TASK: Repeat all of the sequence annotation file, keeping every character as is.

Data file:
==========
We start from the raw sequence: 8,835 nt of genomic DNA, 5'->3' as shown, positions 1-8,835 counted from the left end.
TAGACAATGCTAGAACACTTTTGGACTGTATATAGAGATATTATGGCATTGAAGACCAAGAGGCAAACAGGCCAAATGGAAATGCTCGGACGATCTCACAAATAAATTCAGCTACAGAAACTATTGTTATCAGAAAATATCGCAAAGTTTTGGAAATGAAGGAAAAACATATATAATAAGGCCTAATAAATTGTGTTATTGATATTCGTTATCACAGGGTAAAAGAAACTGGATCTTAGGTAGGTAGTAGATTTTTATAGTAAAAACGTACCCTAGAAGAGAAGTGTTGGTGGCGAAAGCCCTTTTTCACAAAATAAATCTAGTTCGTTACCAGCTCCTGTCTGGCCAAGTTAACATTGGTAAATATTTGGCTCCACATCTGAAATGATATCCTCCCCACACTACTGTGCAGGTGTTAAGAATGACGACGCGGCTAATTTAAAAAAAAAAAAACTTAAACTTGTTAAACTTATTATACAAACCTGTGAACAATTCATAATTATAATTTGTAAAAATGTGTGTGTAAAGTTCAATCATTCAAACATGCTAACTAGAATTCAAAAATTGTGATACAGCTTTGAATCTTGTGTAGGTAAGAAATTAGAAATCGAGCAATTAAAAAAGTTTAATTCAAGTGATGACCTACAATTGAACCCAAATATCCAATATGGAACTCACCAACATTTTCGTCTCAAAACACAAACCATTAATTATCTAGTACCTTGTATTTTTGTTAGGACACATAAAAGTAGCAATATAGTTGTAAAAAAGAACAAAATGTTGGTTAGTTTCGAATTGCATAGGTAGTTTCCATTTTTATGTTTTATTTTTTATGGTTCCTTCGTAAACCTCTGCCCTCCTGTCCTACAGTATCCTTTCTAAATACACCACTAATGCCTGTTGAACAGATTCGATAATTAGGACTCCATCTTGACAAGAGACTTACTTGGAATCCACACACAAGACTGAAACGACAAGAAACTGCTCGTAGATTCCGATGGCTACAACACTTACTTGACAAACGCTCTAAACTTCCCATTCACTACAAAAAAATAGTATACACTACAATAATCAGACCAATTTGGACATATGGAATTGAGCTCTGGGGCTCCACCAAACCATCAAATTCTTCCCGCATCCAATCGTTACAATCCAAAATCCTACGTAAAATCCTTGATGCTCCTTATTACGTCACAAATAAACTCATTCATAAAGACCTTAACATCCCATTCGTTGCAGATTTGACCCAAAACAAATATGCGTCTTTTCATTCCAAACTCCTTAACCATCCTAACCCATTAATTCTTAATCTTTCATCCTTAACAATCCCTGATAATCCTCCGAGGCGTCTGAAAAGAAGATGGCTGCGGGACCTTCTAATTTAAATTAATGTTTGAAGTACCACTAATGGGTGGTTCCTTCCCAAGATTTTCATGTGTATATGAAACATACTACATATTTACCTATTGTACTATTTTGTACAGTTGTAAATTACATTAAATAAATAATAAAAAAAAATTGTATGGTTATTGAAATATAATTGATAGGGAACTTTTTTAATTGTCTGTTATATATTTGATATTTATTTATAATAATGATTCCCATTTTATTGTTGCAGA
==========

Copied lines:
We start from the raw sequence: 8,835 nt of genomic DNA, 5'->3' as shown, positions 1-8,835 counted from the left end.
TAGACAATGCTAGAACACTTTTGGACTGTATATAGAGATATTATGGCATTGAAGACCAAGAGGCAAACAGGCCAAATGGAAATGCTCGGACGATCTCACAAATAAATTCAGCTACAGAAACTATTGTTATCAGAAAATATCGCAAAGTTTTGGAAATGAAGGAAAAACATATATAATAAGGCCTAATAAATTGTGTTATTGATATTCGTTATCACAGGGTAAAAGAAACTGGATCTTAGGTAGGTAGTAGATTTTTATAGTAAAAACGTACCCTAGAAGAGAAGTGTTGGTGGCGAAAGCCCTTTTTCACAAAATAAATCTAGTTCGTTACCAGCTCCTGTCTGGCCAAGTTAACATTGGTAAATATTTGGCTCCACATCTGAAATGATATCCTCCCCACACTACTGTGCAGGTGTTAAGAATGACGACGCGGCTAATTTAAAAAAAAAAAAACTTAAACTTGTTAAACTTATTATACAAACCTGTGAACAATTCATAATTATAATTTGTAAAAATGTGTGTGTAAAGTTCAATCATTCAAACATGCTAACTAGAATTCAAAAATTGTGATACAGCTTTGAATCTTGTGTAGGTAAGAAATTAGAAATCGAGCAATTAAAAAAGTTTAATTCAAGTGATGACCTACAATTGAACCCAAATATCCAATATGGAACTCACCAACATTTTCGTCTCAAAACACAAACCATTAATTATCTAGTACCTTGTATTTTTGTTAGGACACATAAAAGTAGCAATATAGTTGTAAAAAAGAACAAAATGTTGGTTAGTTTCGAATTGCATAGGTAGTTTCCATTTTTATGTTTTATTTTTTATGGTTCCTTCGTAAACCTCTGCCCTCCTGTCCTACAGTATCCTTTCTAAATACACCACTAATGCCTGTTGAACAGATTCGATAATTAGGACTCCATCTTGACAAGAGACTTACTTGGAATCCACACACAAGACTGAAACGACAAGAAACTGCTCGTAGATTCCGATGGCTACAACACTTACTTGACAAACGCTCTAAACTTCCCATTCACTACAAAAAAATAGTATACACTACAATAATCAGACCAATTTGGACATATGGAATTGAGCTCTGGGGCTCCACCAAACCATCAAATTCTTCCCGCATCCAATCGTTACAATCCAAAATCCTACGTAAAATCCTTGATGCTCCTTATTACGTCACAAATAAACTCATTCATAAAGACCTTAACATCCCATTCGTTGCAGATTTGACCCAAAACAAATATGCGTCTTTTCATTCCAAACTCCTTAACCATCCTAACCCATTAATTCTTAATCTTTCATCCTTAACAATCCCTGATAATCCTCCGAGGCGTCTGAAAAGAAGATGGCTGCGGGACCTTCTAATTTAAATTAATGTTTGAAGTACCACTAATGGGTGGTTCCTTCCCAAGATTTTCATGTGTATATGAAACATACTACATATTTACCTATTGTACTATTTTGTACAGTTGTAAATTACATTAAATAAATAATAAAAAAAAATTGTATGGTTATTGAAATATAATTGATAGGGAACTTTTTTAATTGTCTGTTATATATTTGATATTTATTTATAATAATGATTCCCATTTTATTGTTGCAGA